Participation as Intimate Act: Audience Reflections on Strategies of Consent in Roll Models

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Kelsey Jacobson
Bethany Schaufler-Biback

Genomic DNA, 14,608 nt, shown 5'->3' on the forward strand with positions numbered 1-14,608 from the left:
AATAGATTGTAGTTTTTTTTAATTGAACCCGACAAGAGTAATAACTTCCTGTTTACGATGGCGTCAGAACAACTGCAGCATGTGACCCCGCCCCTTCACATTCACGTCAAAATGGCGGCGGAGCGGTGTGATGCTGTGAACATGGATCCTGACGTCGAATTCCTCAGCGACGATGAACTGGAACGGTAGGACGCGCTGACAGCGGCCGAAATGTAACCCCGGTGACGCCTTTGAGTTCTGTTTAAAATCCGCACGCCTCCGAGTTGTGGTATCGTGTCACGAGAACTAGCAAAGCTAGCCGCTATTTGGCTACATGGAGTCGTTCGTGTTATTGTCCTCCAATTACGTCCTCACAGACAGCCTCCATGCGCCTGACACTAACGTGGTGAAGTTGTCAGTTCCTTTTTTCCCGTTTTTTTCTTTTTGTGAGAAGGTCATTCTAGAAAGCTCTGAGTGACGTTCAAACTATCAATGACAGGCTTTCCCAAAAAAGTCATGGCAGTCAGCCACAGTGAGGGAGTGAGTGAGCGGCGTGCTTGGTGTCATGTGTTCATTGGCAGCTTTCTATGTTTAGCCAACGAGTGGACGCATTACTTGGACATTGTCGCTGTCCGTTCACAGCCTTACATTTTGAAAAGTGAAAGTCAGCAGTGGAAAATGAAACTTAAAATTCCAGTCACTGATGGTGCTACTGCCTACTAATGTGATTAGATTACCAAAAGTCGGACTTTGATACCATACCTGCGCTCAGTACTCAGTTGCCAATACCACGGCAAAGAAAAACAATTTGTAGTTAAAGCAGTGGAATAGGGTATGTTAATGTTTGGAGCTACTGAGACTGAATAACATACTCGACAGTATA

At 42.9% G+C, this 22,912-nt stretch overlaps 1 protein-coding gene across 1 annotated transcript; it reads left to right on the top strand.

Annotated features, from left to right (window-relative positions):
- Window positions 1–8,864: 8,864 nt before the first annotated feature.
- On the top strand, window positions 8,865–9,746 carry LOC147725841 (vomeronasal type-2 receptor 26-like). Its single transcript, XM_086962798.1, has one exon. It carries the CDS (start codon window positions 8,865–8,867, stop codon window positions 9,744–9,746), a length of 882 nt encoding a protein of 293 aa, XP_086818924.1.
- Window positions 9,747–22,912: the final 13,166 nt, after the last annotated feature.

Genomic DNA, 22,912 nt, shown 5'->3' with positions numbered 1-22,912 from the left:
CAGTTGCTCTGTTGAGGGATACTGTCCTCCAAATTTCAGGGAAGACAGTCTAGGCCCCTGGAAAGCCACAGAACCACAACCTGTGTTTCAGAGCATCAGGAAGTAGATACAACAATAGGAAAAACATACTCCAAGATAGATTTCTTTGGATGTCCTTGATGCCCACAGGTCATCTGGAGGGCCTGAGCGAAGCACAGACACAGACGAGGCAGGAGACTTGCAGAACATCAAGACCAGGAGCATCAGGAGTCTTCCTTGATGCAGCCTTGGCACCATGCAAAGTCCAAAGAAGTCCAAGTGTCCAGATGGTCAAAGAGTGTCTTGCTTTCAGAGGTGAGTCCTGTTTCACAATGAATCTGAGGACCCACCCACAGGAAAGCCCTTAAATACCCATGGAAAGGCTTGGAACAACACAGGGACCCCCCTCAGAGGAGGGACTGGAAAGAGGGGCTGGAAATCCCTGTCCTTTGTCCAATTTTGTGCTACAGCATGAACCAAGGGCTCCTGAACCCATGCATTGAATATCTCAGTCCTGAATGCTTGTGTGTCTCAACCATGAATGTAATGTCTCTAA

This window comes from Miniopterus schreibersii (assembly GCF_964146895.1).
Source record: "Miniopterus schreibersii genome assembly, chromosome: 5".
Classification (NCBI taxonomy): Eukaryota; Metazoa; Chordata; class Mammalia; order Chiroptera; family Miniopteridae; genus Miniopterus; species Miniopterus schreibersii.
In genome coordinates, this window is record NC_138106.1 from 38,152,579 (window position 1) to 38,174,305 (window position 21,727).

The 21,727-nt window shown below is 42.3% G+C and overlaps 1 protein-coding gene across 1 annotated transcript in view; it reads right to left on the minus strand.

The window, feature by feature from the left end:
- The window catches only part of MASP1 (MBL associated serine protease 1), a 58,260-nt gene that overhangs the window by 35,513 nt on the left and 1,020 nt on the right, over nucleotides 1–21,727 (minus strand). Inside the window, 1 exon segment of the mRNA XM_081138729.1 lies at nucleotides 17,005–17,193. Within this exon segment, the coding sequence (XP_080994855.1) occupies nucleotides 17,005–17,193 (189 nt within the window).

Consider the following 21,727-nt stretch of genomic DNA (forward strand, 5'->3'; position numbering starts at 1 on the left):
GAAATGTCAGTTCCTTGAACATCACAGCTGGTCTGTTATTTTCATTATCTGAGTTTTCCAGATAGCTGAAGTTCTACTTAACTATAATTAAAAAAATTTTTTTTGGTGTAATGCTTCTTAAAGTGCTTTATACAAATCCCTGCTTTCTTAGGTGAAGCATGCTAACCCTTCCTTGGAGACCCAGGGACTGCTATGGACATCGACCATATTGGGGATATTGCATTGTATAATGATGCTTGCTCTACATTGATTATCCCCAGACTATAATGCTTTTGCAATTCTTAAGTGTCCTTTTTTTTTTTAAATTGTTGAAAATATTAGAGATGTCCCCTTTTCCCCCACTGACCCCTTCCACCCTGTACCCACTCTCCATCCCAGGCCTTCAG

Immersive, interactive, and participatory performances often promise co-creative or otherwise unique roles for spectators, who may be called upon to directly interact with performers, explore performance sites, or help shape plot. The nature of much of this heightened participation is important to note: audience members might be expected to be visible onstage, make choices that affect the show, offer personal information, or engage directly with actors, in an ask for labor that is resultantly accompanied by increased risk, vulnerability, and relationality. This article uses the case study of Roll Models, a longform improv show that enacts a short adventure campaign in the style of Dungeons & Dragons on stage, in order to characterize audience participation as an intimate act. Building on previous scholarship aimed at assessing consent, intimacy, and participation in immersive theatre and live action role-play (Villarreal 2021, Biggin 2017, Machon 2013), we query not only into what participation, consent, and on-boarding processes were present in the performance, but also how audience members themselves viewed such mechanisms, understood and learned their role in the performance, and related to actors and each other.

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